Deciding to simply “unplug,” be it for an hour or a whole day, is only the first step to finding a flow state. To abstain from screens for any meaningful amount of time, we have to have something more exciting and absorbing in mind to take their place, Dodgen-Magee said. Before the coronavirus pandemic, that might have meant going to see a new museum show and taking yourself out for a nice meal during a staycation, or sunbathing and sightseeing while away on a trip. These activities may be off the table for now, but some basic principles apply, according to Dodgen-Magee: Vacation is about having sensory experiences we don’t usually have in our day-to-day lives, and if we engage our senses we can approximate the feeling of being on vacation, even under quarantine.
Dodgen-Magee said some new scents, scenes, and tastes are key: Light some candles, and put up something new on the wall, like a poster, or a roll of paper to draw or write on. Have some special groceries ready to go so you can enjoy a snack or dish you’ve never tried before, or order takeout from a new restaurant, or one you haven’t dined at since going into quarantine. If you’re someone who likes to pamper yourself, she suggested giving yourself a manicure or imitating a massage with a foam roller. If you usually use vacation for leisurely reading, set aside a would-be beach or plane read for your time off.
Vacation is about having sensory experiences we don’t usually have in our day-to-day lives, and if we engage our senses we can approximate the feeling of being on vacation, even under quarantine.
Sandi Mann, a psychology professor at the University of Lancashire who studies how the workplace affects our emotions, said a big part of enjoying vacation time under quarantine involves adjusting our expectations. We may not be able to get the same level of sensory experience we would from a typical vacation, but we can find a way to enjoy the forms of stimulation we have at our disposal.
“It’s about looking for the beauty in the mundane and finding the joy in everyday life without needing high levels of stimulation—rediscovering the sunsets, leaves, the bird songs, and leaving our expectations behind,” Mann said. She recommended looking at the weather forecast ahead of time and picking a day or two when it will be nice enough outside to take a walk along a different route, or to a neighborhood you don’t usually visit.
Some people who, like me, have the immense privilege of still being able to take paid time off during the pandemic have done a better job at making the most of it. Netta Bob, who works as a recruiter for a cloud hosting company, recently used a vacation day to have some alone time apart from her wife Anna, with whom she otherwise spends all of her free time under quarantine. She left Anna to her work and spent the day in a different part of the house, went for a midday run, and watched a show she said Anna wouldn't have been interested in watching with her (a re-run of the Great British Bake-Off). “She would be like, ‘Why are you watching this?’” Bob told me.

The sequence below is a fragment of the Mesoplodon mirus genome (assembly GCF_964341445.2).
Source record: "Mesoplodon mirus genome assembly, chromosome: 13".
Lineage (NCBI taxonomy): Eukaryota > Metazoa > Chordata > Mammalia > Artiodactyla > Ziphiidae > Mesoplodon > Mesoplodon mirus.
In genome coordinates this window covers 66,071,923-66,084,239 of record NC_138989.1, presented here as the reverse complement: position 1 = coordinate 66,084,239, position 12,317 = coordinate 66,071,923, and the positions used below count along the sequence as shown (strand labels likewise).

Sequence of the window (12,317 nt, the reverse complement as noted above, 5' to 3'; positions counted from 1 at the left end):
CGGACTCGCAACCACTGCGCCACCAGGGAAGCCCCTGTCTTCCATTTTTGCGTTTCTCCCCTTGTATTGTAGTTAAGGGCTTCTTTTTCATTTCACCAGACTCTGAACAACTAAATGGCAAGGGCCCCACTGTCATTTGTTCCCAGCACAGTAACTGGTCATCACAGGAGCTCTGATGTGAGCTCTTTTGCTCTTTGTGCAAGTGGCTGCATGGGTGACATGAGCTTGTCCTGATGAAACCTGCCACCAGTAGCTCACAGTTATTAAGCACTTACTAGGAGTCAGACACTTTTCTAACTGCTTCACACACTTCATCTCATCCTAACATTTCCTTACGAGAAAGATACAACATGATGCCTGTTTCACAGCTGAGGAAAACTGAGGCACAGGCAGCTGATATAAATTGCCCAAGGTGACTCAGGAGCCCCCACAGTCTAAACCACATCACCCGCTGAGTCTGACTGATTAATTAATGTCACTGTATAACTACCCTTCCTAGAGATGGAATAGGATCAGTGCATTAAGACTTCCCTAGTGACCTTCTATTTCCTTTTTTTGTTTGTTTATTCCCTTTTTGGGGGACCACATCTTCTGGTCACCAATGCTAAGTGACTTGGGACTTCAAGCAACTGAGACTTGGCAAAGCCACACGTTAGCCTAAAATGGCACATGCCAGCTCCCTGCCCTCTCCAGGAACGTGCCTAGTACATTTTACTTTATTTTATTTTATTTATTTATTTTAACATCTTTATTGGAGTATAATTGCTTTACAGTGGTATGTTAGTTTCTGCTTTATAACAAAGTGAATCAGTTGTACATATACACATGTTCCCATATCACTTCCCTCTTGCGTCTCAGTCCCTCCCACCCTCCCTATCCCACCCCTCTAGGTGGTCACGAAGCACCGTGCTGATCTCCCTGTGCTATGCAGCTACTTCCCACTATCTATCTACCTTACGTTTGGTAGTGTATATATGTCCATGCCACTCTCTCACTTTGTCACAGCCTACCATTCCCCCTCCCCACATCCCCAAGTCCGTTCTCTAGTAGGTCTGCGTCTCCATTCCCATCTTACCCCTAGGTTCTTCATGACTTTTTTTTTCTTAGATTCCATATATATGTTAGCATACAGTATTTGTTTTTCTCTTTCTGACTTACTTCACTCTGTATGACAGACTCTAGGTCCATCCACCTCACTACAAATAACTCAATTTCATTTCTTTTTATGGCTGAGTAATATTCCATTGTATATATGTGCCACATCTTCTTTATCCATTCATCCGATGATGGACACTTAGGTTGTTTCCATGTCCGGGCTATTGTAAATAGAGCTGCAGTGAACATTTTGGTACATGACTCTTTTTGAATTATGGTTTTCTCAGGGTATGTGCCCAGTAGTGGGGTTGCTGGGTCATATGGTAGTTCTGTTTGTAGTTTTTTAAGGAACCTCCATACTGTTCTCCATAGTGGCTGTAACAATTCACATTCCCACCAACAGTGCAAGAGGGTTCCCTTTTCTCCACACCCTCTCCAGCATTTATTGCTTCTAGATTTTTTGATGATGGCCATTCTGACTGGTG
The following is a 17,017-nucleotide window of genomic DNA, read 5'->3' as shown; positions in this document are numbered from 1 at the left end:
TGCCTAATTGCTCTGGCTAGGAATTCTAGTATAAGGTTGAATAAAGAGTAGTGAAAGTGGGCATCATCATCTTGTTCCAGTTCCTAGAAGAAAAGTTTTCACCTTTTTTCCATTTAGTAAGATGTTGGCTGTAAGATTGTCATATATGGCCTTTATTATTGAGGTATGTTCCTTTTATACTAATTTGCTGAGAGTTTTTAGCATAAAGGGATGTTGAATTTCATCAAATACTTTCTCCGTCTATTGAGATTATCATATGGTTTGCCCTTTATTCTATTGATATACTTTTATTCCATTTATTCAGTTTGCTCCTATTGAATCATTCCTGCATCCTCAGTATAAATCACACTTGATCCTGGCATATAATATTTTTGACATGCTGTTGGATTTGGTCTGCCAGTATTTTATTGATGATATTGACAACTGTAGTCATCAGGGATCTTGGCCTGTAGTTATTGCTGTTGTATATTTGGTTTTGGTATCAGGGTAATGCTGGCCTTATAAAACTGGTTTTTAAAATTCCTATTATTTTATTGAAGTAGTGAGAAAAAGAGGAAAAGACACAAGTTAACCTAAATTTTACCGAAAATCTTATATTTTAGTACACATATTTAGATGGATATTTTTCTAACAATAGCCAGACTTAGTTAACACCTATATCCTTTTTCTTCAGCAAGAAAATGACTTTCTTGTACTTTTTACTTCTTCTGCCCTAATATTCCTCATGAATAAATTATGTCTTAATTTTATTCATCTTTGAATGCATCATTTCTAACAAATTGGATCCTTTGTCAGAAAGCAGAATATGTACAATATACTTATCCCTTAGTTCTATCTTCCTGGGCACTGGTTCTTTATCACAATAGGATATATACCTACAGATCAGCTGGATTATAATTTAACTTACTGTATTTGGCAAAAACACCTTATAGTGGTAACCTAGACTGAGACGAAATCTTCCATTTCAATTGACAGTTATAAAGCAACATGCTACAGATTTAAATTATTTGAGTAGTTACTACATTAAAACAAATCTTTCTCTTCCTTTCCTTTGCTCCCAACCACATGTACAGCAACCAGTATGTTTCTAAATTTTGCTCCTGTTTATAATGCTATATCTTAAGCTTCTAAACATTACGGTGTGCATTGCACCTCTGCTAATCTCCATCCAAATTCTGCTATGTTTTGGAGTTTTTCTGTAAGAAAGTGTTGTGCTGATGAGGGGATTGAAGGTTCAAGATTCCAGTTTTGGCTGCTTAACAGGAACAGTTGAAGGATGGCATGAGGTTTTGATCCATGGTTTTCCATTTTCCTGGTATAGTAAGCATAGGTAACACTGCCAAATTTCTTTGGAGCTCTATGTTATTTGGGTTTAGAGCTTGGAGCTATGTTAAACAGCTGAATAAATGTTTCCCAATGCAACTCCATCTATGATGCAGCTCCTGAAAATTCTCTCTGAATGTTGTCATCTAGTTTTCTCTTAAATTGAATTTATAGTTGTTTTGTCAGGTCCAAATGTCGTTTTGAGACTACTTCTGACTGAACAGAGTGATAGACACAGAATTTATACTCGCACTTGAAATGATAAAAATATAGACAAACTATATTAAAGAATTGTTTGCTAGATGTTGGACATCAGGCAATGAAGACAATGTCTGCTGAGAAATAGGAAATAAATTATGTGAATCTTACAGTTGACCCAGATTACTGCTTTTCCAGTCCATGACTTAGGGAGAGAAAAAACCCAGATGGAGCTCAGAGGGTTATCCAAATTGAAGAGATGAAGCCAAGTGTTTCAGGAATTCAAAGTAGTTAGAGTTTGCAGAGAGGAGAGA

Though it involved some screen time, Dodgen-Magee approved of Bob’s day off when I described it to her: Bob had established a separate space to do an activity she wouldn’t otherwise do were she not on vacation.
My coworker Shayla Love, who took vacation while I was writing this piece—and therefore had no way of knowing what my sources would say until she got back to work—fared better than me as well. Crucially, she set aside two books specifically for her vacation time: Before the Coffee Gets Cold and Dept. of Speculation, the latter of which I can say for sure is very good and would be a pleasant vacation read. “I picked these because they were both ones I wanted to read, but both have simple and clear writing styles, so I wasn't trying to work through something dense or complicated,” she told me. She’d also bought some art supplies in advance of her time off, and spent a few hours painting with watercolors and acrylics; plus she finally decided to get into TikTok.
Above all, a successful quarantine vacation requires planning. Luckily, that’s also one of the best parts: Research shows that anticipating a future vacation can itself make us happier. Until my next day off, I’ll be imagining sitting in a sunny, uncrowded spot in the park, reading a really excellent book.